Stolt-Nielsen’s CEO, Niels Stolt-Nielsen, believes the costs stemming from the industry’s switch to compliant fuels as of January 2020, should be met by customers.
Namely, as of January 1st, 2020, all ships will have to consume low sulfur fuel with a sulfur content of 0.5%, down from 3.5% today, if not fitted with scrubbers.
Belgium’s shipowner plans to meet the new regulations by fueling its ships with marine gas oil (MGO) or other type of new fuels are under development by the oil companies.
“Ships can fit in scrubbers, but realistically, as it stands today, around 5% of the global fleet has announced or has installed scrubbers. So a very small part of it,” Stolt-Nielsen said in a conference call on Thursday, October 4.
“For us, if you take the current spread between MGO, and high-sulfur fuel oils (HSFO), based on our fuel consumption, if we have an additional USD 300 per tonne cost, our total cost per year is USD 150 million. So it is clear that unless we are able to pass that cost onto our customers, we will be going out of business very quickly. The industry will be going out of business very quickly.”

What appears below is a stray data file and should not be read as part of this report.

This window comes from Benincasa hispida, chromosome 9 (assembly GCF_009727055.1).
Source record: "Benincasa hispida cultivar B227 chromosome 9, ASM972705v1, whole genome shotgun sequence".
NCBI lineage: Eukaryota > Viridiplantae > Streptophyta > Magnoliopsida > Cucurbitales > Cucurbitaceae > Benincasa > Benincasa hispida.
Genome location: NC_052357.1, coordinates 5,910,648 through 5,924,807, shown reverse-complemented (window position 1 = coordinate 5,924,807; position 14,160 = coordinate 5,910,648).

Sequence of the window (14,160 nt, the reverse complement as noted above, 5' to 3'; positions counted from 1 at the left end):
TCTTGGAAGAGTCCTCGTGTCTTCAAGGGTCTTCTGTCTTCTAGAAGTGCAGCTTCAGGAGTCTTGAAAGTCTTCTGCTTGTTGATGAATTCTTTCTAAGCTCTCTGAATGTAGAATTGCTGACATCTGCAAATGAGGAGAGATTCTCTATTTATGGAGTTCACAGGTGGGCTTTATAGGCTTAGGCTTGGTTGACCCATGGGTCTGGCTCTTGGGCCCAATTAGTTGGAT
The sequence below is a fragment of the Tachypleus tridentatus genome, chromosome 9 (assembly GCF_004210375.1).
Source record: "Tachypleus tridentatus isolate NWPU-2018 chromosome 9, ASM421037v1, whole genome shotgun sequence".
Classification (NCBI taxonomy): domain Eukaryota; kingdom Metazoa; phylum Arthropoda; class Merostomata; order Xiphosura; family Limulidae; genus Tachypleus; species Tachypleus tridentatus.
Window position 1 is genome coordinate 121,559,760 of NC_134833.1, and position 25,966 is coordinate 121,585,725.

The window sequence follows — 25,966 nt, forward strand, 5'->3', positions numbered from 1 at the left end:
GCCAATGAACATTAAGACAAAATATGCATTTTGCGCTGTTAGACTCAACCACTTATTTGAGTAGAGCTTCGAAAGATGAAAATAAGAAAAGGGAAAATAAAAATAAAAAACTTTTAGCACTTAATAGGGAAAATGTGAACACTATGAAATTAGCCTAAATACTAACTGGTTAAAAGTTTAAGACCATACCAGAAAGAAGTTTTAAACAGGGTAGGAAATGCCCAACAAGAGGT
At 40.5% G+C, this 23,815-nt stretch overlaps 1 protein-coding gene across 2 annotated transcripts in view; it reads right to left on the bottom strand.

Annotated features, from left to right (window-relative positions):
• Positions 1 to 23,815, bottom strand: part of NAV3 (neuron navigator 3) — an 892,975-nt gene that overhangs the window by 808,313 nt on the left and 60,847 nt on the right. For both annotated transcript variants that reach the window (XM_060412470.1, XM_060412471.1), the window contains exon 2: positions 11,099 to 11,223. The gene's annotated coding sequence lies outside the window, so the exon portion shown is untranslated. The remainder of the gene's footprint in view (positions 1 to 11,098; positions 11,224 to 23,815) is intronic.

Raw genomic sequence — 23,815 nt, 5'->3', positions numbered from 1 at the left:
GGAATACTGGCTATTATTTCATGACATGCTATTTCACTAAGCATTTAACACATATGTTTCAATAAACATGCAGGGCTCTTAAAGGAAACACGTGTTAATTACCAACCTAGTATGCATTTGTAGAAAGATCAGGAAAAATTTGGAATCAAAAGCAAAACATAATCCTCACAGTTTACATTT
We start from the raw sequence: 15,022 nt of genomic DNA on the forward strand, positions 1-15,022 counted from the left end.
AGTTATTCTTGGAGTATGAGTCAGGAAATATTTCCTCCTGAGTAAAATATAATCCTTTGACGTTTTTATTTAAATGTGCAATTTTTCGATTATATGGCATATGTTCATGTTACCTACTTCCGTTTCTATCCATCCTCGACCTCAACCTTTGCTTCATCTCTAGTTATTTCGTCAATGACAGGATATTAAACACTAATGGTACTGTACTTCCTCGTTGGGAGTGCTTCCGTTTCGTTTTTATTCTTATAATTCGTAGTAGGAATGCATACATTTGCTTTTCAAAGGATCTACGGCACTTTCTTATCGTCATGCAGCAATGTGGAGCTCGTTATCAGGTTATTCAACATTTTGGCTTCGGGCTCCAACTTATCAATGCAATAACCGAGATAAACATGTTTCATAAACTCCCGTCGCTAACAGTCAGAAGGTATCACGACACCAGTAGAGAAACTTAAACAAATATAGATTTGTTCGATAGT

Stolt-Nielsen explained the move was necessary taking into account that the majority of the industry is losing money.
Container liners have already announced their plans to levy sulphur cap surcharges as of next year, a move which was not welcomed by shippers.
For the third quarter of 2018, the company reported a net profit attributable to shareholders of USD 3 million, after a USD 12.9 million negative impact resulting from a change in the accounting for the company’s investment in Avance Gas Holdings Limited. Revenue for the quarter stood at USD 543.1 million. Net profit was down when compared with a net profit of USD 9.5 million in the second quarter of 2018.
Net profit for the first nine months was USD 51.3 million, with revenue of USD 1.6 billion, up from USD 49.2 million, and revenue of USD 1.5 billion in the same period last year.